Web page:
No need for extra scrutiny of PH transactions, says gov’t
Foreign firms and individuals need not avoid transactions nor adopt more stringent measures when dealing with Filipino companies and nationals despite the country having been re-listed to the Financial Action Task Force’s (FATF) so-called “gray list” of countries that fall short on efforts against dirty money.
In a statement issued through the Bureau of Customs, the Philippine government pointed out that the FATF itself stated that “enhanced due diligence” measures need not be applied to gray-listed countries.
But the FATF encourages its members and all countries to take into account the information presented in the assessment, when making their risk analysis.
“Despite the clear pronouncements of the FATF, [we have] been receiving reports that Philippine-related transactions have been subjected to more scrutiny, or worse, de-risking [not transacting at all],” the government said.
“Filipino businesses or nationals should not be considered a high risk based solely on the inclusion of the Philippines in the FATF’s list of ‘jurisdictions under increased monitoring,’” the government added.
On June, the France-based FATF put back the Philippines in its roster of “jurisdictions that under increased monitoring,” for their failure to meet standards for a country that effectively fights money laundering and terrorism.
In particular, the the FATF describes these shortcomings as “strategic deficiencies in their regimes to counter money laundering, terrorist financing, and proliferation financing (PF).”
The last item—PF—refers to the provision of funds or financial services that are used for making, buying, possessing, developing, trading, moving, stockpiling and use of nuclear, chemical or biological weapons.
In the FATF’s update report issued on October, the first since the June report, the Philippines remained in the gray list along with 22 other countries.
In the October report, the FATF acknowledged that the Philippines has taken steps toward improving its regime on AML/CFT (anti-money laundering/combating the financing of terrorism] by developing and implementing guidelines on delistings and the unfreezing of assets for targeted financial sanctions related to PF.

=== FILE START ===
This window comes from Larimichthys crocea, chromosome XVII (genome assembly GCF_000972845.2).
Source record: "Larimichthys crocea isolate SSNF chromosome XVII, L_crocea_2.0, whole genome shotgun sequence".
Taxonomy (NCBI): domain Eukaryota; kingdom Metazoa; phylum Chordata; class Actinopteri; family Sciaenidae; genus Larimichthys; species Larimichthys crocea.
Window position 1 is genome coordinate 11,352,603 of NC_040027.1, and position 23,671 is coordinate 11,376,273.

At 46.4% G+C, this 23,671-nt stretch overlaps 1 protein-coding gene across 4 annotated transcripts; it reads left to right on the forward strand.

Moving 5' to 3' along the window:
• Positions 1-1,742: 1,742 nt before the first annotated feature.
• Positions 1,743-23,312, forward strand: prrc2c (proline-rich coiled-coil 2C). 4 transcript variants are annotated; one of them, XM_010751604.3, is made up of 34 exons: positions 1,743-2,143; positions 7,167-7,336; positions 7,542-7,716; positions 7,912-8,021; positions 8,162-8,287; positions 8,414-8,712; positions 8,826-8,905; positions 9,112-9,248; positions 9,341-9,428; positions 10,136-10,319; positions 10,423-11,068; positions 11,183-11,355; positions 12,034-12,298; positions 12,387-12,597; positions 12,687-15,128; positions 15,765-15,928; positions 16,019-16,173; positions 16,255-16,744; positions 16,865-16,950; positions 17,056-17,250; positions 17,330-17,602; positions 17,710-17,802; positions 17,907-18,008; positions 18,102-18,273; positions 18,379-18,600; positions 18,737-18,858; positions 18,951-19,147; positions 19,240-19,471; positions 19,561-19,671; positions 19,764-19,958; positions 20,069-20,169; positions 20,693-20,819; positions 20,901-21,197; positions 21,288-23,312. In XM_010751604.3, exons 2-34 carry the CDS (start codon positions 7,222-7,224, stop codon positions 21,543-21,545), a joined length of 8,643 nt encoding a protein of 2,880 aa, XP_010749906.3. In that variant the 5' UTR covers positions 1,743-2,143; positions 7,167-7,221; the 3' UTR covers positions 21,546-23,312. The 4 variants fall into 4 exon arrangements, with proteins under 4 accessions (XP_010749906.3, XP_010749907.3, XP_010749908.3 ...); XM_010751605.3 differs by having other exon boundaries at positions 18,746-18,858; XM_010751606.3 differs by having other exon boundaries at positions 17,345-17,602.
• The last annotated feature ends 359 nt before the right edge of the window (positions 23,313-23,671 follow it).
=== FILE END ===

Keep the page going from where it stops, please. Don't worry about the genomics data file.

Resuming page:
Among other steps that need to be taken, the FATF said that the Philippines should work to implement its action plan, by demonstrating that AML/CFT controls are being used to mitigate risks associated with casino junkets, as well as implementing the new registration requirements for money or value transfer services and applying sanctions to unregistered and illegal remittance operators.
Established in 1989 during a meeting of the G-7 Summit — a meeting of the leaders of the world’s most influential nations — the FATF now counts 39 members. They do not include the Philippines.
In 2000, the Philippines was included in the FATF’s blacklist or “list of non-cooperative countries and territories” in the fight against dirty money.
Following the passage of the Anti-Money Laundering Act of 2001 and an amendment in 2003, the Philippines was removed from the FATF blacklist in 2005.
The Philippines was included for the first time in the gray list in 2010. Among the reasons were the country’s need to “adequately criminali(ze) money laundering and terrorist financing, and to implement adequate procedures to identify and freeze terrorist assets and confiscate funds related to money laundering.
In 2013, the Philippines was removed from the gray list but remained on a “watchlist” until 2017, during which time the government addressed FATF concerns about the need to regulate the casino industry in relation to anti-money laundering and anti-terrorism efforts.
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